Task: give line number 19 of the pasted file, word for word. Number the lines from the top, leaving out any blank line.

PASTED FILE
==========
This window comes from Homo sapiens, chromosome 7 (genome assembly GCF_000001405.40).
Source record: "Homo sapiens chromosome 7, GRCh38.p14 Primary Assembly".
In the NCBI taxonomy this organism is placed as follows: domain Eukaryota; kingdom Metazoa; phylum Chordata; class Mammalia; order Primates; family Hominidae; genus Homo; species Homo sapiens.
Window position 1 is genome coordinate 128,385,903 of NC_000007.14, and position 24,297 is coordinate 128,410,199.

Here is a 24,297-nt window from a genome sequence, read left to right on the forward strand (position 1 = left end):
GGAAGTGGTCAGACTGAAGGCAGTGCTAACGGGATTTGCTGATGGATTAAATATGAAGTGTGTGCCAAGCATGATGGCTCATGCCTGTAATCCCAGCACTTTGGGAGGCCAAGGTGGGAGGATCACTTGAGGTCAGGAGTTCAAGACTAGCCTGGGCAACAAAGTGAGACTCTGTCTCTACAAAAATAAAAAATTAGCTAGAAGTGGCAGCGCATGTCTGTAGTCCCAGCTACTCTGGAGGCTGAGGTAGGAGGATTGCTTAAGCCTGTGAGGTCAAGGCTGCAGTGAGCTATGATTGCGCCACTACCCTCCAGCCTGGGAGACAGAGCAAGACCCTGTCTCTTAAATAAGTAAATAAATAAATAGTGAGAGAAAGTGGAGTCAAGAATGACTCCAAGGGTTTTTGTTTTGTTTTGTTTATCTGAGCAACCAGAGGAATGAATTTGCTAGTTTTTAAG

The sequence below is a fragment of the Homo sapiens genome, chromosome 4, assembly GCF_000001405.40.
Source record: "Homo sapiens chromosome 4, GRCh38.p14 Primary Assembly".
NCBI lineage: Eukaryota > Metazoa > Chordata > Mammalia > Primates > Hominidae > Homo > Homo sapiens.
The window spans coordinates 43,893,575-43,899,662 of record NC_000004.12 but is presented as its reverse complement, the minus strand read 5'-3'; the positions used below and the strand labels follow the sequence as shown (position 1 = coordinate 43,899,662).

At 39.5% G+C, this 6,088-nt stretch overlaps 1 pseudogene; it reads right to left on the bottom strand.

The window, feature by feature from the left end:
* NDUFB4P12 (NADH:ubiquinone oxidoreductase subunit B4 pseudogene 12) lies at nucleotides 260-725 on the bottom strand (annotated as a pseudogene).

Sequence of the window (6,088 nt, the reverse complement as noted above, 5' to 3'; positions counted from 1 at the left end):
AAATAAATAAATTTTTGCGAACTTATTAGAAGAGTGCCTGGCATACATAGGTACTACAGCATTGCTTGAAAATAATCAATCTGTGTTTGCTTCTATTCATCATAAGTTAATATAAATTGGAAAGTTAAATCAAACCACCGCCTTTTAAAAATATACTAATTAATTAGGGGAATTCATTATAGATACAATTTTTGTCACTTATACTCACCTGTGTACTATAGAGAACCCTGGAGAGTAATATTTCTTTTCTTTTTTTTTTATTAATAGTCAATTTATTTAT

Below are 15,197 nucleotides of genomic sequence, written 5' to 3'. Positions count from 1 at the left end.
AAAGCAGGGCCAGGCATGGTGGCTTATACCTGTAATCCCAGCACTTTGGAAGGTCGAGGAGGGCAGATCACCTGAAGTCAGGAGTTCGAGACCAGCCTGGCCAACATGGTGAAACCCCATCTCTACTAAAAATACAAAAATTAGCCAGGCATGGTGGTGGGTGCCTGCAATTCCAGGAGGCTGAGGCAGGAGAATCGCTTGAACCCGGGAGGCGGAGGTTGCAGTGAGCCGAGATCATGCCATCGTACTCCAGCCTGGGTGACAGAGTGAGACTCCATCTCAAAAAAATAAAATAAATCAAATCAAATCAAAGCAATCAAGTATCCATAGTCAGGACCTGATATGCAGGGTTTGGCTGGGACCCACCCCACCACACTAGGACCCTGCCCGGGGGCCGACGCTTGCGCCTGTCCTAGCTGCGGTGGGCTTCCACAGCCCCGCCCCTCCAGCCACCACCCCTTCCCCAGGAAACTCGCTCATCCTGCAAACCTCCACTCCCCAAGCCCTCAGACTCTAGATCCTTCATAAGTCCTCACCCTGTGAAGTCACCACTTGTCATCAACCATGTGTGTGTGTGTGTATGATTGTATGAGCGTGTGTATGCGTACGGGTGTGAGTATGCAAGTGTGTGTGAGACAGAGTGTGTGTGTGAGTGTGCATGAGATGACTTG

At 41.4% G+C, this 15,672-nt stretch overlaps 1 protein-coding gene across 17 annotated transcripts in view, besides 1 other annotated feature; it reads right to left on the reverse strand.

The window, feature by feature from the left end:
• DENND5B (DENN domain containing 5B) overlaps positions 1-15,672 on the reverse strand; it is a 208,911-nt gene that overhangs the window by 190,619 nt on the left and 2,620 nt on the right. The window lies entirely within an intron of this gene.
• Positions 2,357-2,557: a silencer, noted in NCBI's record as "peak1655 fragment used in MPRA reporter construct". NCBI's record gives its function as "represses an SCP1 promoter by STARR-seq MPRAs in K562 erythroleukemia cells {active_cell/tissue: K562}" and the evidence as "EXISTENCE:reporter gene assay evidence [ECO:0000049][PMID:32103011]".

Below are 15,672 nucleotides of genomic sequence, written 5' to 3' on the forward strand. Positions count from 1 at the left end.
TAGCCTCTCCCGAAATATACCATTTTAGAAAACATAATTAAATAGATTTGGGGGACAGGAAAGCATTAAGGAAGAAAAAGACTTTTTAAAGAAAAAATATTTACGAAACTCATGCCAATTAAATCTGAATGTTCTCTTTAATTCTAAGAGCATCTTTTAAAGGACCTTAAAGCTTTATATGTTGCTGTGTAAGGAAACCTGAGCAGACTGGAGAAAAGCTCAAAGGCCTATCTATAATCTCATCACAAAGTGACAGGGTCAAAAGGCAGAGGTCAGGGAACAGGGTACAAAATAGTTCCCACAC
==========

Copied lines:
The window, feature by feature from the left end: